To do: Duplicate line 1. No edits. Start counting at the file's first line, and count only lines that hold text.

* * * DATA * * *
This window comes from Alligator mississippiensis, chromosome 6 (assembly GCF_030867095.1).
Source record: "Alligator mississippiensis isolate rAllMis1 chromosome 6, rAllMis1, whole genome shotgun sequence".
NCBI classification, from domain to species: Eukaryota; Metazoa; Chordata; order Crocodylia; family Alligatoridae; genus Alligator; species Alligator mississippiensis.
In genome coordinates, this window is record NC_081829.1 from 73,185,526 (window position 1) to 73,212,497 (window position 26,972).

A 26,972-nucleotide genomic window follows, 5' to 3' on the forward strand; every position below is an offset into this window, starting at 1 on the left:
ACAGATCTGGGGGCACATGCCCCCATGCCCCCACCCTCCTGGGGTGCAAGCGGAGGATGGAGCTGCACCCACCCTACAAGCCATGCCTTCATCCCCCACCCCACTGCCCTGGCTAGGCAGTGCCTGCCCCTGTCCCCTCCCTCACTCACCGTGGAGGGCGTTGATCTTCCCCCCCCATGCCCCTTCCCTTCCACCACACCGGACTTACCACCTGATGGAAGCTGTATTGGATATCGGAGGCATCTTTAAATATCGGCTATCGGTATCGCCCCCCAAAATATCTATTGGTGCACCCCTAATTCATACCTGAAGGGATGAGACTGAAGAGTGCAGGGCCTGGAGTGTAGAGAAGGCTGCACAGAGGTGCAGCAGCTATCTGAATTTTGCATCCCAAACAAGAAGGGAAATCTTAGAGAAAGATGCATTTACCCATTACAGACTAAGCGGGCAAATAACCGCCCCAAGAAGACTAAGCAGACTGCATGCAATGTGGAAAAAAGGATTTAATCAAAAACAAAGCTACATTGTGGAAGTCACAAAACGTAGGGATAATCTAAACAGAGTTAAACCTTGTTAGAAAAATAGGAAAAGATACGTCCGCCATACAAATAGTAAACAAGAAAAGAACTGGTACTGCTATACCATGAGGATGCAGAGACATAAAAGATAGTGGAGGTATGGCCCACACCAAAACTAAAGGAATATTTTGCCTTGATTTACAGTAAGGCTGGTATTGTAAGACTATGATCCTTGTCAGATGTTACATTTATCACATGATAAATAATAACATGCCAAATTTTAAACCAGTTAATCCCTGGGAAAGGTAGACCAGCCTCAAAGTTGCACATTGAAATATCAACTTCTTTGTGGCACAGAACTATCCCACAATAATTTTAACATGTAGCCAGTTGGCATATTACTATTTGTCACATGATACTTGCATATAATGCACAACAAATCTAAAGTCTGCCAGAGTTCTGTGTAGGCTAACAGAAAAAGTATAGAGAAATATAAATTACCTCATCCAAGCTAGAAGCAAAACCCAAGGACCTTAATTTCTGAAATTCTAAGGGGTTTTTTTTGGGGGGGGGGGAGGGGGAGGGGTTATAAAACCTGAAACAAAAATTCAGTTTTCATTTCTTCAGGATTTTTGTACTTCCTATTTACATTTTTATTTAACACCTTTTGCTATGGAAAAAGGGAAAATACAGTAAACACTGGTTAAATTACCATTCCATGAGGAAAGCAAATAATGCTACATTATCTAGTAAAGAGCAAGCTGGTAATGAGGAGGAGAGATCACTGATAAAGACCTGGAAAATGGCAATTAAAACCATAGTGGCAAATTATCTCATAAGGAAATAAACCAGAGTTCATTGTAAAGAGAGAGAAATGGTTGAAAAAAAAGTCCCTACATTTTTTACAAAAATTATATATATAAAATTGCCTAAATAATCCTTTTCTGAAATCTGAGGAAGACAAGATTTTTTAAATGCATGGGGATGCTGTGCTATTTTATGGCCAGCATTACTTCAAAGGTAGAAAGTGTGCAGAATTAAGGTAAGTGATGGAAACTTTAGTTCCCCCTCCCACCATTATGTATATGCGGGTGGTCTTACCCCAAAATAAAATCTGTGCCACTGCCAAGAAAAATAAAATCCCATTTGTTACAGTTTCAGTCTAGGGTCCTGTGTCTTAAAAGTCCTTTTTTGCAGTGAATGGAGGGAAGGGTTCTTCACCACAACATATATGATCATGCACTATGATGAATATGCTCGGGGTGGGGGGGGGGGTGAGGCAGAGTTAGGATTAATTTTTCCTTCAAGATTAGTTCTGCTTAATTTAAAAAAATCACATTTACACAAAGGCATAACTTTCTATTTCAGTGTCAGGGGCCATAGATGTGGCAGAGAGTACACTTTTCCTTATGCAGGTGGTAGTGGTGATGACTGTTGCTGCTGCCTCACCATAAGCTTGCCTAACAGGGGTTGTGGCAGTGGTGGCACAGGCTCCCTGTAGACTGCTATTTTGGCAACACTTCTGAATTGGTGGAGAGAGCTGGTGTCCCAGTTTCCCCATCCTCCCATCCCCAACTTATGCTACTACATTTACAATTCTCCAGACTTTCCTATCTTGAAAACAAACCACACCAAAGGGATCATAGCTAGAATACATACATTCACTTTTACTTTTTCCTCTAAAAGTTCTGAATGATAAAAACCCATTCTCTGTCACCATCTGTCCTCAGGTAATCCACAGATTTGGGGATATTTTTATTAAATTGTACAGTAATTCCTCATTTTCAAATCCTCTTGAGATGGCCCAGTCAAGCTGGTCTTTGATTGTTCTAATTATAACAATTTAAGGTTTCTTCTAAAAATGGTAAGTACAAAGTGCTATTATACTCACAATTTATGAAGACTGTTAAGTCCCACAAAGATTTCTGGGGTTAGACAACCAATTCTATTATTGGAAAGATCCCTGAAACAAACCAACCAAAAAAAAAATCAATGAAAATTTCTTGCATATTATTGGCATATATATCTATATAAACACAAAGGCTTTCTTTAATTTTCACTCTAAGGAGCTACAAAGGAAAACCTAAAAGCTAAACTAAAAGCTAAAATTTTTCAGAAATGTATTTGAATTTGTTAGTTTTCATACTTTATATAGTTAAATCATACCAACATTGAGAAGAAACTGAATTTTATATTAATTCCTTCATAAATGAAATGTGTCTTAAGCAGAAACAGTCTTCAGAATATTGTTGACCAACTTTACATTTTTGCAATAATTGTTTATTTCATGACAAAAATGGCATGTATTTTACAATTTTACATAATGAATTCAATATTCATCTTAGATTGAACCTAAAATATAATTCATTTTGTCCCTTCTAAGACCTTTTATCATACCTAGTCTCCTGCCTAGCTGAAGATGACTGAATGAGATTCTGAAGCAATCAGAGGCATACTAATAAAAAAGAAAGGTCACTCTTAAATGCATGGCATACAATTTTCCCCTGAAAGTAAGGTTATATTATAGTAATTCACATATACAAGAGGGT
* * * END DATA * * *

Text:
This window comes from Alligator mississippiensis, chromosome 6 (assembly GCF_030867095.1).